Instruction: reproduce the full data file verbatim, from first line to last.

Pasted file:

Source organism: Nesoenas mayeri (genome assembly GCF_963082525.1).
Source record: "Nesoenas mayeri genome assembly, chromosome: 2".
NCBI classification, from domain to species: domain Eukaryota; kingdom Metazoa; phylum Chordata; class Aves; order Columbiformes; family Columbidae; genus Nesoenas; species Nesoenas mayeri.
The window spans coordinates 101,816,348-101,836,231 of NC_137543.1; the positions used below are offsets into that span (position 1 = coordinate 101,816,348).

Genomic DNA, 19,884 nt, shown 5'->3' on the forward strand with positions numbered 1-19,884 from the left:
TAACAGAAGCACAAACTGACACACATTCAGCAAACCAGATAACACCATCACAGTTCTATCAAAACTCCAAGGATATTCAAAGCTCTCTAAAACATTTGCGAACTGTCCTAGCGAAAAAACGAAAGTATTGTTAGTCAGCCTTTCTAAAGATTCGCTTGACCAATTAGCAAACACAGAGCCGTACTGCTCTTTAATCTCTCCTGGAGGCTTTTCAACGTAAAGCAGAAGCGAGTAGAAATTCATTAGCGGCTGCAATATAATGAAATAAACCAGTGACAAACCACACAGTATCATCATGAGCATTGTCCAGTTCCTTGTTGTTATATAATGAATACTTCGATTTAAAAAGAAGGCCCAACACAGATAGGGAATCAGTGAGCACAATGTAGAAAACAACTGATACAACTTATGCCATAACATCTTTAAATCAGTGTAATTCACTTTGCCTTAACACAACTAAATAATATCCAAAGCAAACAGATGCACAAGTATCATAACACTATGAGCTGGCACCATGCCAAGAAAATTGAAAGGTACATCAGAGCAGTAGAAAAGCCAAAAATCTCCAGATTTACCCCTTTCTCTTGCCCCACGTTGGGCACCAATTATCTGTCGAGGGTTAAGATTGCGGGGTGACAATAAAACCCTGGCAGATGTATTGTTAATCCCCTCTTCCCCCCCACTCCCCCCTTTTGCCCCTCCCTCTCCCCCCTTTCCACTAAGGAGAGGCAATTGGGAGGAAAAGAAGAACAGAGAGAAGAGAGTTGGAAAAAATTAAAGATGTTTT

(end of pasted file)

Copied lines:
Source organism: Nesoenas mayeri (genome assembly GCF_963082525.1).
Source record: "Nesoenas mayeri genome assembly, chromosome: 2".
NCBI classification, from domain to species: domain Eukaryota; kingdom Metazoa; phylum Chordata; class Aves; order Columbiformes; family Columbidae; genus Nesoenas; species Nesoenas mayeri.
The window spans coordinates 101,816,348-101,836,231 of NC_137543.1; the positions used below are offsets into that span (position 1 = coordinate 101,816,348).

Genomic DNA, 19,884 nt, shown 5'->3' on the forward strand with positions numbered 1-19,884 from the left:
TAACAGAAGCACAAACTGACACACATTCAGCAAACCAGATAACACCATCACAGTTCTATCAAAACTCCAAGGATATTCAAAGCTCTCTAAAACATTTGCGAACTGTCCTAGCGAAAAAACGAAAGTATTGTTAGTCAGCCTTTCTAAAGATTCGCTTGACCAATTAGCAAACACAGAGCCGTACTGCTCTTTAATCTCTCCTGGAGGCTTTTCAACGTAAAGCAGAAGCGAGTAGAAATTCATTAGCGGCTGCAATATAATGAAATAAACCAGTGACAAACCACACAGTATCATCATGAGCATTGTCCAGTTCCTTGTTGTTATATAATGAATACTTCGATTTAAAAAGAAGGCCCAACACAGATAGGGAATCAGTGAGCACAATGTAGAAAACAACTGATACAACTTATGCCATAACATCTTTAAATCAGTGTAATTCACTTTGCCTTAACACAACTAAATAATATCCAAAGCAAACAGATGCACAAGTATCATAACACTATGAGCTGGCACCATGCCAAGAAAATTGAAAGGTACATCAGAGCAGTAGAAAAGCCAAAAATCTCCAGATTTACCCCTTTCTCTTGCCCCACGTTGGGCACCAATTATCTGTCGAGGGTTAAGATTGCGGGGTGACAATAAAACCCTGGCAGATGTATTGTTAATCCCCTCTTCCCCCCCACTCCCCCCTTTTGCCCCTCCCTCTCCCCCCTTTCCACTAAGGAGAGGCAATTGGGAGGAAAAGAAGAACAGAGAGAAGAGAGTTGGAAAAAATTAAAGATGTTTT